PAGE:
The Junípero Serra statue that stands at the base of the staircase leading into the Old Santa Barbara Mission was beheaded and defaced with bright red paint in the early morning hours of this past Monday.
It was the second attack on a Junipero Serra statue since the movement to remove, destroy or deface any public image of the Confederacy began. In August, a statue of Serra in Mission Hills was covered in red paint and the word “Murder” written in white down the saint’s cassock.
According to the Los Angeles Times,
This week … workers were forced to remove the statue of the controversial figure after someone poured red paint over the sculpture and cut off its head.
“I think people forget the friars do live here,” said Monica Orozco, the mission’s executive director. “Anytime something like this happens to anyone’s home it’s difficult for people.”
The vandalism, which occurred between midnight and 6 a.m. Monday, has triggered an investigation, said Sgt. Joshua Morton, spokesman for Santa Barbara Police Department. No arrests have been made.
Employees are reexamining security measures for the 13-acre property, which is home to 20 friars and houses the Franciscan School of Theology, Orozco said. It also serves as a historical museum, mausoleum and event space.
Santa Barbara Police are investigating the vandalism, but as yet have no suspects, even though there is an unconfirmed report that video footage of the crime may exist.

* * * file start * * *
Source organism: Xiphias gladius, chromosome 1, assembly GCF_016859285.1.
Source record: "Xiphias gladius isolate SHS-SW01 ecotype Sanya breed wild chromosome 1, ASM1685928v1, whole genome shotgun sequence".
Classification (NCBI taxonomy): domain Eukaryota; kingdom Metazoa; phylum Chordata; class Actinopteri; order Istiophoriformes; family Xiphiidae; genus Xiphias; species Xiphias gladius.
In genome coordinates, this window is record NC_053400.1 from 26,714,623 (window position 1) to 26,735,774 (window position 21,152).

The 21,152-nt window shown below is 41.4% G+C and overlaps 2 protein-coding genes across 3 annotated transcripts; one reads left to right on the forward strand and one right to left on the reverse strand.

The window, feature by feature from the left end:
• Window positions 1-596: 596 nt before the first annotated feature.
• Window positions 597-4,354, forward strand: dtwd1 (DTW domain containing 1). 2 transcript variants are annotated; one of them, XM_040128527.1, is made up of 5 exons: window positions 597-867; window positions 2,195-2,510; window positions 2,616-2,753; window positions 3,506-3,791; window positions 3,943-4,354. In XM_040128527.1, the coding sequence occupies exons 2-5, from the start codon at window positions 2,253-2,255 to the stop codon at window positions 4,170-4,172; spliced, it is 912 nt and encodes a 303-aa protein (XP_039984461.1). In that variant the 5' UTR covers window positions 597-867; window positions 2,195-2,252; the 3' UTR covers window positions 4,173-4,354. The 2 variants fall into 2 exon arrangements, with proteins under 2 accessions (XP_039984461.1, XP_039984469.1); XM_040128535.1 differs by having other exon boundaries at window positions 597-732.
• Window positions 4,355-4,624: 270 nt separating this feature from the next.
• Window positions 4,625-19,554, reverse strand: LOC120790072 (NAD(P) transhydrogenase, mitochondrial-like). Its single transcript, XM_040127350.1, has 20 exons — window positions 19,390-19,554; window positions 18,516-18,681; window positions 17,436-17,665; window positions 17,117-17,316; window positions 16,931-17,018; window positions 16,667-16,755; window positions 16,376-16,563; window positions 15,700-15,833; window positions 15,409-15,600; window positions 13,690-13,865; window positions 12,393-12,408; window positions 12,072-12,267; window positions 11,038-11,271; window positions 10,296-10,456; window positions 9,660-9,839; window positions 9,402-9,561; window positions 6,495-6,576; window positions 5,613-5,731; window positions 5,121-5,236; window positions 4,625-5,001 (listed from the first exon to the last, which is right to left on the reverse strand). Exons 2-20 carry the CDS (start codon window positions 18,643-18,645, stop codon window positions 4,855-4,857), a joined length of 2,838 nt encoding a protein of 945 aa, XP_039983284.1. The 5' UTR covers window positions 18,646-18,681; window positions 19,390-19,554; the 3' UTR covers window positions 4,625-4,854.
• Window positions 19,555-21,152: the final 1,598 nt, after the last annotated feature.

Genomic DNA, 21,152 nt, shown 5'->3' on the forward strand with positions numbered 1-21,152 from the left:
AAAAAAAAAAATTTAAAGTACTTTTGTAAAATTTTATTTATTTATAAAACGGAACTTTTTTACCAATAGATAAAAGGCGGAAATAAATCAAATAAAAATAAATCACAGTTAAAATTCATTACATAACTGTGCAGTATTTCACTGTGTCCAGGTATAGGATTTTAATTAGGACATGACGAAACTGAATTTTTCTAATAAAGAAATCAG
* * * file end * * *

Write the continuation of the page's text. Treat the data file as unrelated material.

Local Santa Barbara online news source Edhat explains Serra’s significance to the region:
Junípero Serra was a Roman Catholic Spanish priest and friar of the Franciscan Order who founded a mission in Baja California and the first nine of 21 Spanish missions in California from San Diego to San Francisco. Santa Barbara’s Mission was founded on December 4th, 1786, two years after Serra died. He planned to build this mission, raising the cross at the Presidio of Santa Barbara in 1782. Successors of Serra carried on his wishes in building Mission Santa Barbara.
Serra was beatified in 1988 and canonized in 2015, because of his religious devotion and missionary efforts. He was largely credited with bringing Catholicism to California while it was under Spanish rule.
In spite of the fact that Serra spent his life serving the less fortunate and protecting them from the exploitation and abuse of the Spanish, according to Thomas White’s opinion piece in the Washington Examiner, leftist “[a]ctivists see the Franciscan friar as an emblem of Spanish colonialism and thus a potent symbol of the sins of imperialism — the “Saint of Genocide,” as one miscreant scrawled near a statue he defaced.”
White notes that “Fr. Junipero Serra is called the ‘Father of California’” and his statue is one of only two that stand in the Statuary Hall of the U.S. Capitol representing the state.
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